DISCIPLINE – We discipline without shame. We are very clear about what we expect from our girls but we also know that they are not perfect, that they will make mistakes. We don’t take it personally when they mess up, but we do expect them to clean up their messes. We are softies by nature so we’ve never been harsh, and sometimes we fold when we shouldn’t, but our girls know that there are lines that can’t be crossed.

ETHICS -We are Jewish, and we have raised our daughters on the foundation concept of “Tikkun Olam” – which means the repair of the world. For us this means asking ourselves, how can we make the world a better place? How can we make a difference and contribute? In our family this includes the act of Tzedakah – giving to charities in meaningful ways. Our daughters have always given to charities that matter to them. Abby raised money and bought a chair at our synagogue in the name of her grandfathers who had passed away – she paid for it little by little over a few years from her allowance and from gift monies she received. For one birthday as an elementary schoolgirl, she raised money to donate to the local aquarium, as the ocean and sea life have always been a passion. Both of our daughters volunteer for a variety of causes as often as they can. Jenna most recently, has phone banked at Planned Parenthood Los Angeles to help Hillary Rodham Clinton be elected and to protect a woman’s right to reproductive freedom. Jenna cannot pass a homeless person without buying them dinner or a cup of coffee. We always feed and take care of our girls’ coaches, mentors, teammates—letting them know that we have THEIR backs, just as they have our girls’ backs. Our girls are not spoiled but they are privileged, and we have always taught them that it’s their responsibility to give back, to pay it forward to help others. They know this at a cellular level. Kim’s grandmother had a saying, “always be the good one” and we have passed that onto the girls.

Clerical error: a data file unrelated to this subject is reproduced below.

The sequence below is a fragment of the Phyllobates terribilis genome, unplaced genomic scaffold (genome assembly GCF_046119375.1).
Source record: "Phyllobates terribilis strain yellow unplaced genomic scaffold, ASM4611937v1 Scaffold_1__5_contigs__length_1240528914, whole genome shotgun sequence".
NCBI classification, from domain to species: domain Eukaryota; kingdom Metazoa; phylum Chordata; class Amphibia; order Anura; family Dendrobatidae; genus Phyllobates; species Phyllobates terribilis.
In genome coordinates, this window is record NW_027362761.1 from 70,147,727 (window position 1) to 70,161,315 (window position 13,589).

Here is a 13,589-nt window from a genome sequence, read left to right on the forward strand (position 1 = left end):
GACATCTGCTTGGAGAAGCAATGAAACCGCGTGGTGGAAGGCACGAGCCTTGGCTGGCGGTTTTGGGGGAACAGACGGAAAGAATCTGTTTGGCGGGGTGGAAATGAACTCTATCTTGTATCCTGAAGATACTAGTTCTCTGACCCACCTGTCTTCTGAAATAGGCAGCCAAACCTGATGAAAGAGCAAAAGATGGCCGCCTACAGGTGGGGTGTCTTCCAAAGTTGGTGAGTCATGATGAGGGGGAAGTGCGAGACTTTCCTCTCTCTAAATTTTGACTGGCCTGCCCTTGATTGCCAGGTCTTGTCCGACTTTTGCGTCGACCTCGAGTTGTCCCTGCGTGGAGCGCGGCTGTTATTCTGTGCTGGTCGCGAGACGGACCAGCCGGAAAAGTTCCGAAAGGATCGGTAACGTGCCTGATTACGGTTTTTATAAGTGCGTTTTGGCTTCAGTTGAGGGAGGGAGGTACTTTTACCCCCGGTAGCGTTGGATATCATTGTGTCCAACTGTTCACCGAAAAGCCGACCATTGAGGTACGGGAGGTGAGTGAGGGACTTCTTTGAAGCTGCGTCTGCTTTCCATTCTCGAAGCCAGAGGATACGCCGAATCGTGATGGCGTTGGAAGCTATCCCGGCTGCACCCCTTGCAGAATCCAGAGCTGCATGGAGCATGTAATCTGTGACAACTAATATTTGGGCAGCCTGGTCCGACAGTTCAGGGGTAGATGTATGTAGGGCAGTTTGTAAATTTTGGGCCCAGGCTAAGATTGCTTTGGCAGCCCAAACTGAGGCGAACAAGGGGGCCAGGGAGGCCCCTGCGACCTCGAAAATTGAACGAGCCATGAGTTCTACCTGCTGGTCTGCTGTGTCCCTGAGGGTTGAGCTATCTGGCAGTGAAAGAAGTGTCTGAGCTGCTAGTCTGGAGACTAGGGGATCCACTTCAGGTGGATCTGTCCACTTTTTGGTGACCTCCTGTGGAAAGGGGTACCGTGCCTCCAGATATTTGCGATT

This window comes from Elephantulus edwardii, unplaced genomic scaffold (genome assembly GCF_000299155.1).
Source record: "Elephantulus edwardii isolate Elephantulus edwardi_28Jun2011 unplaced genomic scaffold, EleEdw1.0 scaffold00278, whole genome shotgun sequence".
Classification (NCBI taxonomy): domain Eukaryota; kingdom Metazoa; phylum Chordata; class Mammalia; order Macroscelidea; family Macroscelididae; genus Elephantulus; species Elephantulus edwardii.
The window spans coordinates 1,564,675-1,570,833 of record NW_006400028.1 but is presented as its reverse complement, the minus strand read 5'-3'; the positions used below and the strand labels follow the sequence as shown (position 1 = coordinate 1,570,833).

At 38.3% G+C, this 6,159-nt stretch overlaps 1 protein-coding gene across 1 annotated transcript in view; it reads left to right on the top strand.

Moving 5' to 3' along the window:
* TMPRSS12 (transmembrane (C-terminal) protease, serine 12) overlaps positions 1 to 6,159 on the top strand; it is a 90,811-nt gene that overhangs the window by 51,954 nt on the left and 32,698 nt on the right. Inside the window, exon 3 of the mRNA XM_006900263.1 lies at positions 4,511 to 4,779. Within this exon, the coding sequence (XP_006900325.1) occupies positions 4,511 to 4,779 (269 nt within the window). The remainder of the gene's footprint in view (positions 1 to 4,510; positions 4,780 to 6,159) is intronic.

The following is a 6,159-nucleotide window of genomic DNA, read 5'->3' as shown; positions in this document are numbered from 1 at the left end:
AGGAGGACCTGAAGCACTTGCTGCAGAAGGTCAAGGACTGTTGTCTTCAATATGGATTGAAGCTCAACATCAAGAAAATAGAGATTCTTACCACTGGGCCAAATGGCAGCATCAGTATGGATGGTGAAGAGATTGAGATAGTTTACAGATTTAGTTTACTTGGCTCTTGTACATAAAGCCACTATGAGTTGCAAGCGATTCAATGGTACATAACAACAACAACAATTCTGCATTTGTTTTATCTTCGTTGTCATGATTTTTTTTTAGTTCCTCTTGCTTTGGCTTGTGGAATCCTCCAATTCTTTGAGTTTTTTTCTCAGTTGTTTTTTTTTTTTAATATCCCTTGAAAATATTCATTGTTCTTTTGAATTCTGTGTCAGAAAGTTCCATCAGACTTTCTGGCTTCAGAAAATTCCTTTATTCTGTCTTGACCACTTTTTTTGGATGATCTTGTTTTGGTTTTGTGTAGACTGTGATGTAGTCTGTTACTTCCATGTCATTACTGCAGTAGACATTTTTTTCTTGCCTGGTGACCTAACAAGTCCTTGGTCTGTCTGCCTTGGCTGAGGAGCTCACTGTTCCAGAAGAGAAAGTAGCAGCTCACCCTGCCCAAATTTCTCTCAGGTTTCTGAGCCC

FAMILY and COMMUNITY – We are so lucky to have a wonderful and close family—of origin and of creation—who surround us with love. We have taught our girls to care deeply about our community, and we actively seek ways to connect with others.  We are involved locally in our home neighborhood, building friendships and relationships with our neighbors. We are involved in our city. We are involved in our professions, in our synagogue. Our daughters are used to being surrounded by loving family, community and even strangers. Our family is our team.

POSSIBILITY – We live that anything is possible. We know that sometimes there are challenges but we continually teach our girls that the world is full of possibilities to create and own. We have always taught our girls that they can lead with intention. That they can set their minds to something and reach for it. We have taught them to be bold.